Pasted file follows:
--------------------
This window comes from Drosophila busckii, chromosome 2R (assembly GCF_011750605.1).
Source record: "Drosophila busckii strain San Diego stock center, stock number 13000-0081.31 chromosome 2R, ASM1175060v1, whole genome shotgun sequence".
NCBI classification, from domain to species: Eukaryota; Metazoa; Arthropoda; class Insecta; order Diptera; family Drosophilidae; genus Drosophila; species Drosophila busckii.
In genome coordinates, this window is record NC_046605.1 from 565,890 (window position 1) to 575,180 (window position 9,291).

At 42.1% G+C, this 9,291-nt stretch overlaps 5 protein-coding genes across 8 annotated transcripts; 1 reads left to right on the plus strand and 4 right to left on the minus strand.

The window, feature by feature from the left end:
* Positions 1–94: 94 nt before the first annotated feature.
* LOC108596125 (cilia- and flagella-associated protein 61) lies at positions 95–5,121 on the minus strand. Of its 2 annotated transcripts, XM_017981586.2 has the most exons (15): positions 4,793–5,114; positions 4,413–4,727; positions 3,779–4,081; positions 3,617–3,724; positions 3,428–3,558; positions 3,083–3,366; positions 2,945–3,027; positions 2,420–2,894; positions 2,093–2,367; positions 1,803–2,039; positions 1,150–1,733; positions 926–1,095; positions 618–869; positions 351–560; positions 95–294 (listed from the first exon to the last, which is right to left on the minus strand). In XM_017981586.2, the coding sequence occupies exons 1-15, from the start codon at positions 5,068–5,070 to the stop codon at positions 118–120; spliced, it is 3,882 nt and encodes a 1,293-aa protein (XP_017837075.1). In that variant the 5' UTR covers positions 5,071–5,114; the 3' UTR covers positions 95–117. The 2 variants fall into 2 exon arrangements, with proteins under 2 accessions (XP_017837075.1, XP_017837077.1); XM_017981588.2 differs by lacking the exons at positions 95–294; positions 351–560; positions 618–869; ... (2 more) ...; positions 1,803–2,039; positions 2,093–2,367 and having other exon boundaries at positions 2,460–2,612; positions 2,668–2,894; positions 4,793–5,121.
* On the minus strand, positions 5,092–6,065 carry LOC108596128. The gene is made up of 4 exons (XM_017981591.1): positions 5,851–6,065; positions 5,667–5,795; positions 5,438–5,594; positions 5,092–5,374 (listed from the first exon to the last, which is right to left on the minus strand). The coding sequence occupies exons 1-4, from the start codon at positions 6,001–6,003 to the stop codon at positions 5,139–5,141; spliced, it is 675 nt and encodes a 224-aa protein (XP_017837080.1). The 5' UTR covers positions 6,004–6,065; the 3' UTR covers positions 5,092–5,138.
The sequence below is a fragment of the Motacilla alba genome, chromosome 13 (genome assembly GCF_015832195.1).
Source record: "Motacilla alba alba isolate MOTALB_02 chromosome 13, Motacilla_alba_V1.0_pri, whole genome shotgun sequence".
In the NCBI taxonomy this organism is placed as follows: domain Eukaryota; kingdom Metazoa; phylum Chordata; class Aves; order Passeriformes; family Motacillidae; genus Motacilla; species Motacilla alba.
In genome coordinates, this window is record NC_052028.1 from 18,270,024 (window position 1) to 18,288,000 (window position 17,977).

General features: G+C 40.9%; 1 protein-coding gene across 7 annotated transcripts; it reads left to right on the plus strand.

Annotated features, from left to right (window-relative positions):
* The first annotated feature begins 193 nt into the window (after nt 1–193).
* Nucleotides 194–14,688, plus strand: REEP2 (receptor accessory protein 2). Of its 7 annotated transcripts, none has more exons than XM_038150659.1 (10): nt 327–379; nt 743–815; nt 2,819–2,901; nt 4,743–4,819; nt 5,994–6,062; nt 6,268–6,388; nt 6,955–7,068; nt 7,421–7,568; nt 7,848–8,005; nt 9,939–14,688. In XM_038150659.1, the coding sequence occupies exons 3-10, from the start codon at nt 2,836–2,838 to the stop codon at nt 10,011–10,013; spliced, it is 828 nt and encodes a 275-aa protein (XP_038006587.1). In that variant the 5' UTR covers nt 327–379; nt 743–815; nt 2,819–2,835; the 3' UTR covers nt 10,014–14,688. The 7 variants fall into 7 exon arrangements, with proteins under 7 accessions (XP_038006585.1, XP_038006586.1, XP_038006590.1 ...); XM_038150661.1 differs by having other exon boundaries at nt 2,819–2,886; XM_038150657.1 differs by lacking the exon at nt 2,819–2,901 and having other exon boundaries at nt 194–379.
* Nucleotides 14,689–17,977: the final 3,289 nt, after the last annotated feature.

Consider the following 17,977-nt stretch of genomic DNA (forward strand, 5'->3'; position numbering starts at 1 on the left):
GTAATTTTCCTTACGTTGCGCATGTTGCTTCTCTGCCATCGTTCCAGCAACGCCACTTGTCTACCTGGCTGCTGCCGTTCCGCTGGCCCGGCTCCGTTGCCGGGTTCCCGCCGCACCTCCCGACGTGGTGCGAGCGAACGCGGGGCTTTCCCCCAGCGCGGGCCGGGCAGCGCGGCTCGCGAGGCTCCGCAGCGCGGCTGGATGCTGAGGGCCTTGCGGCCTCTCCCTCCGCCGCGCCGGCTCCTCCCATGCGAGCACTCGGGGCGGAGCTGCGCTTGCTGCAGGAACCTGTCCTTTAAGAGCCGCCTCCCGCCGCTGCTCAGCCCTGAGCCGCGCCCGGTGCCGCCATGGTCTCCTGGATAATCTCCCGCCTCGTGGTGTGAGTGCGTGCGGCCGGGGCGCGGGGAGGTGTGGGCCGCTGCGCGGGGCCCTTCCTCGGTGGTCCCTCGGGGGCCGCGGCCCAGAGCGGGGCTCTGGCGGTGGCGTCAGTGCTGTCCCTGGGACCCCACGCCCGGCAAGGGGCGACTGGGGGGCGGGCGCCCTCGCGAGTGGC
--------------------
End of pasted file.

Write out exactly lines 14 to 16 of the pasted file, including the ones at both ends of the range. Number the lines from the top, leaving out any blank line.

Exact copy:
General features: G+C 40.9%; 1 protein-coding gene across 7 annotated transcripts; it reads left to right on the plus strand.

Annotated features, from left to right (window-relative positions):
* The first annotated feature begins 193 nt into the window (after nt 1–193).